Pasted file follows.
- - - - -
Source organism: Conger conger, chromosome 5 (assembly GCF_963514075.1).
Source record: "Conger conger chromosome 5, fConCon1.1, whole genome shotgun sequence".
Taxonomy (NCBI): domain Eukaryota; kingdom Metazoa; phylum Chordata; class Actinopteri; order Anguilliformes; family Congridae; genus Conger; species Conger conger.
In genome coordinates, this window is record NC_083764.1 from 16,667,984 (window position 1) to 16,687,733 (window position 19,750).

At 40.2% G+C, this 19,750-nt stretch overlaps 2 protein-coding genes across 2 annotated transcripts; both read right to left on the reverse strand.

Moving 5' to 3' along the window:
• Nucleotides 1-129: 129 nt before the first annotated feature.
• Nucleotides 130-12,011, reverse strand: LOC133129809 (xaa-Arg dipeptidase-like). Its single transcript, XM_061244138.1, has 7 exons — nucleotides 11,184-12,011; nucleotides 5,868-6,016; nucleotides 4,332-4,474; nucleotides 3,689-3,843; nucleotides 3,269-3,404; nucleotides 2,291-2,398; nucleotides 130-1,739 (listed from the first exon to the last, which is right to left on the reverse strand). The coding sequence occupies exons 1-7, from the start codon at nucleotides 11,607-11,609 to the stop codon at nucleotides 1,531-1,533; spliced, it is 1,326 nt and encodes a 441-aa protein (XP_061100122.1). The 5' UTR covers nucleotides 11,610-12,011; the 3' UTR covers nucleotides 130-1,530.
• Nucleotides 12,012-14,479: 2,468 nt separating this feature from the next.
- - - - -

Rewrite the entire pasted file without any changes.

Source organism: Conger conger, chromosome 5 (assembly GCF_963514075.1).
Source record: "Conger conger chromosome 5, fConCon1.1, whole genome shotgun sequence".
Taxonomy (NCBI): domain Eukaryota; kingdom Metazoa; phylum Chordata; class Actinopteri; order Anguilliformes; family Congridae; genus Conger; species Conger conger.
In genome coordinates, this window is record NC_083764.1 from 16,667,984 (window position 1) to 16,687,733 (window position 19,750).

At 40.2% G+C, this 19,750-nt stretch overlaps 2 protein-coding genes across 2 annotated transcripts; both read right to left on the reverse strand.

Moving 5' to 3' along the window:
• Nucleotides 1-129: 129 nt before the first annotated feature.
• Nucleotides 130-12,011, reverse strand: LOC133129809 (xaa-Arg dipeptidase-like). Its single transcript, XM_061244138.1, has 7 exons — nucleotides 11,184-12,011; nucleotides 5,868-6,016; nucleotides 4,332-4,474; nucleotides 3,689-3,843; nucleotides 3,269-3,404; nucleotides 2,291-2,398; nucleotides 130-1,739 (listed from the first exon to the last, which is right to left on the reverse strand). The coding sequence occupies exons 1-7, from the start codon at nucleotides 11,607-11,609 to the stop codon at nucleotides 1,531-1,533; spliced, it is 1,326 nt and encodes a 441-aa protein (XP_061100122.1). The 5' UTR covers nucleotides 11,610-12,011; the 3' UTR covers nucleotides 130-1,530.
• Nucleotides 12,012-14,479: 2,468 nt separating this feature from the next.